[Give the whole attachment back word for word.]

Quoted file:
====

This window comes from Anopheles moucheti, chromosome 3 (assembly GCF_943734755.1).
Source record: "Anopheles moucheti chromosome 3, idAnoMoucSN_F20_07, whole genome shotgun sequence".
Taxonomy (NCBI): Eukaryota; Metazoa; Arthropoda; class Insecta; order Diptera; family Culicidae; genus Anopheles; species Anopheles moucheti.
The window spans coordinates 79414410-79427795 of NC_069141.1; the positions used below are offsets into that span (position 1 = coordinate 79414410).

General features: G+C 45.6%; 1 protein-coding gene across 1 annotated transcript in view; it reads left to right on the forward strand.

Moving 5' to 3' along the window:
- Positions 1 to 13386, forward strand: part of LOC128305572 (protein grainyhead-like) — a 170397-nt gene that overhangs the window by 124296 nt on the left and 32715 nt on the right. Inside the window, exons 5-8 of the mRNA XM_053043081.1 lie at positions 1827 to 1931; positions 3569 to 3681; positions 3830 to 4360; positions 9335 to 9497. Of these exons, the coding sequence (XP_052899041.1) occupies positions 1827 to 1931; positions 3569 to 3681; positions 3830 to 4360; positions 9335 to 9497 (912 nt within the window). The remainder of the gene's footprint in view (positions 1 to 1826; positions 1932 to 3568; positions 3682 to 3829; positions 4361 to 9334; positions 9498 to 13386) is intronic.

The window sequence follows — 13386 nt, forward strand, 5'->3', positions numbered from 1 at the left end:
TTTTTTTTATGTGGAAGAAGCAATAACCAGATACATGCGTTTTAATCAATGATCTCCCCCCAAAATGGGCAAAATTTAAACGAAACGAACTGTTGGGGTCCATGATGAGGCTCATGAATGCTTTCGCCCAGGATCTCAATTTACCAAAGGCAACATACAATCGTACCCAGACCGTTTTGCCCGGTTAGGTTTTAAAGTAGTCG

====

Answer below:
This window comes from Anopheles moucheti, chromosome 3 (assembly GCF_943734755.1).
Source record: "Anopheles moucheti chromosome 3, idAnoMoucSN_F20_07, whole genome shotgun sequence".
Taxonomy (NCBI): Eukaryota; Metazoa; Arthropoda; class Insecta; order Diptera; family Culicidae; genus Anopheles; species Anopheles moucheti.
The window spans coordinates 79414410-79427795 of NC_069141.1; the positions used below are offsets into that span (position 1 = coordinate 79414410).

General features: G+C 45.6%; 1 protein-coding gene across 1 annotated transcript in view; it reads left to right on the forward strand.

Moving 5' to 3' along the window:
- Positions 1 to 13386, forward strand: part of LOC128305572 (protein grainyhead-like) — a 170397-nt gene that overhangs the window by 124296 nt on the left and 32715 nt on the right. Inside the window, exons 5-8 of the mRNA XM_053043081.1 lie at positions 1827 to 1931; positions 3569 to 3681; positions 3830 to 4360; positions 9335 to 9497. Of these exons, the coding sequence (XP_052899041.1) occupies positions 1827 to 1931; positions 3569 to 3681; positions 3830 to 4360; positions 9335 to 9497 (912 nt within the window). The remainder of the gene's footprint in view (positions 1 to 1826; positions 1932 to 3568; positions 3682 to 3829; positions 4361 to 9334; positions 9498 to 13386) is intronic.

The window sequence follows — 13386 nt, forward strand, 5'->3', positions numbered from 1 at the left end:
TTTTTTTTATGTGGAAGAAGCAATAACCAGATACATGCGTTTTAATCAATGATCTCCCCCCAAAATGGGCAAAATTTAAACGAAACGAACTGTTGGGGTCCATGATGAGGCTCATGAATGCTTTCGCCCAGGATCTCAATTTACCAAAGGCAACATACAATCGTACCCAGACCGTTTTGCCCGGTTAGGTTTTAAAGTAGTCG